The study of human emotions needs input from the study of languages, now more than ever before. Advances in the science of brain physiology are identifying in ever greater detail the specific wave patterns and lo¬cations of brain activity that correspond to different affective or emotional states.
Emotions are among the least tangible aspects of human experience, yet they exert powerful influences upon our thoughts and actions, and even upon our physical appearance and physiological processes occurring with¬in our bodies. Examining the outward manifestations of facial expression and measurable physiological responses is one approach lo studying these inner states and events. But an emotional feeling is so internal to the ex¬perience of the person who has it, that it has rightly been questioned whether it is even reasonable to think that there is necessarily, or demonstrably, very much in common between one person's experience of, for example, anger in a particular situation, and a different person's experience of anger in the same or some other situation [Harkins, Wierzbicka 2001: 1-2].
The key problem with these claims is the continuing lack of clarity as to what counted as emotion words in particular studies, how they were elicited or selected, and whether some numbers represent working emotion vocabularies of particular speakers and others emotion lexicons culled from a dictionary. These issues still plague the emotion lexicon research and scholars continue to differ in ways The syntax of emotionally marked sentences in Graham Greenes «Brighton Rock» has some remarkable features. I have considered the exclamatory sentence as the most expressive syntactic structure, chosen from the novel by entire sample method..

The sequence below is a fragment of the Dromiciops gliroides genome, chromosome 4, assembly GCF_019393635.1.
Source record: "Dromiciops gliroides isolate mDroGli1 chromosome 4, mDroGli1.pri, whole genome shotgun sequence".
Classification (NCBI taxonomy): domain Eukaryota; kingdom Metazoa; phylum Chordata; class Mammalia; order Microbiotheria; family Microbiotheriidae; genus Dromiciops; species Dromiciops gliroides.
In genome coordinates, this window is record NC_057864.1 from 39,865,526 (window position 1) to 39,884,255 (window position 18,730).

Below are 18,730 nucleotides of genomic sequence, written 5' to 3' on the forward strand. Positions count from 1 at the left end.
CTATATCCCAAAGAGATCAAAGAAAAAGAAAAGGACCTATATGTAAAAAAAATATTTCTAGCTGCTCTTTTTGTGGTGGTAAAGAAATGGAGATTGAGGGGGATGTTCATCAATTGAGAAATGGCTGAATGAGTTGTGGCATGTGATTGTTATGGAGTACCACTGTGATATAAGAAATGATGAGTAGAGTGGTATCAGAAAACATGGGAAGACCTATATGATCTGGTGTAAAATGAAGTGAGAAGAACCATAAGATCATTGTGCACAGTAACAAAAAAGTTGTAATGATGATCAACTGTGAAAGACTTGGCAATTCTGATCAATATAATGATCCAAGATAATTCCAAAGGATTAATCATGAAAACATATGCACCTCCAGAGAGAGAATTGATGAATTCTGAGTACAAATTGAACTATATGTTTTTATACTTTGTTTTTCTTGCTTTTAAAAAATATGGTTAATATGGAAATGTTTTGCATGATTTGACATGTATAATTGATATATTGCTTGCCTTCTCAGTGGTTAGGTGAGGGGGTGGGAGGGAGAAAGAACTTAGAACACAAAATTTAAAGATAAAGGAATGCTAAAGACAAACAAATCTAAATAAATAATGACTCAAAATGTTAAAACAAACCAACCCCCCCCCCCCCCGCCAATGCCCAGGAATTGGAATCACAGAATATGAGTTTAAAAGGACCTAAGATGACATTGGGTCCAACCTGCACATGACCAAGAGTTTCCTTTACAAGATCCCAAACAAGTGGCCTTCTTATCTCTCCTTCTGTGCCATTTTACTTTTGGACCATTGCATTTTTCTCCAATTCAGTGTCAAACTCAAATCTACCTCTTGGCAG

Most of the critical attention paid to Graham Greene's work has focused on his "Catholic" phase, which produced Brighton Rock, The Heart of the Matter, The End of the Affair, and his acclaimed masterpiece.
The above mentioned writer cycle is marked with high expressivity and deep emotionality but there was yet no all-round studying of the writers language style of this period, i.e. how G. Greene had achieved such expressivity and emotionality in his novels. Therefore the topicality of the chosen theme does not cause any doubts.
It is reasonable, as it seems, to use the method of the stylistic (syntactic and lexical) analysis by researching my object.
The purpose of this paper is conformable with the theme and assumes the studying of the stylistic features of emotional expressions. At first, it necessary to make the syntactic analysis of the Graham Greenes language emotionality. Secondly, I must reveal the features of emotional marked lexica.
The empirical base of the research were the novel of so-called «Catholic period» of Greene «Brighton Rock». The studying object is the stylistic features of the writers language promoting the emotional expressions.
The first part of the paper is a review of the literature of Graham Greene. I considered also the Catholic Cycle of Graham Greene on example of the novel «Brighton Rock».
The second part represents the description of the stylistic features of the emotionally marked sentences of the above mentioned novel
The structure of the work is as follows: introduction, 2 chapters, conclusion, bibliography.
Chapter I. The Literature Of Graham Greene as an Object of Studying 5
1.1. Some Common Remarks About Graham Greenes Life And Work 5
1.2 «Brighton Rock» of Graham Greene: a detective story in Catholic context 7
Chapter II. Stylistic Analysis of Emotionality in Greenes Catholic Cycle Novel «Brighton Rock» 23
2.1. Syntactic Stylistic Features of Sentences in «Brighton Rock» 23
2.2. Stylistically used Lexica in Emotionally Marked Phrases 26
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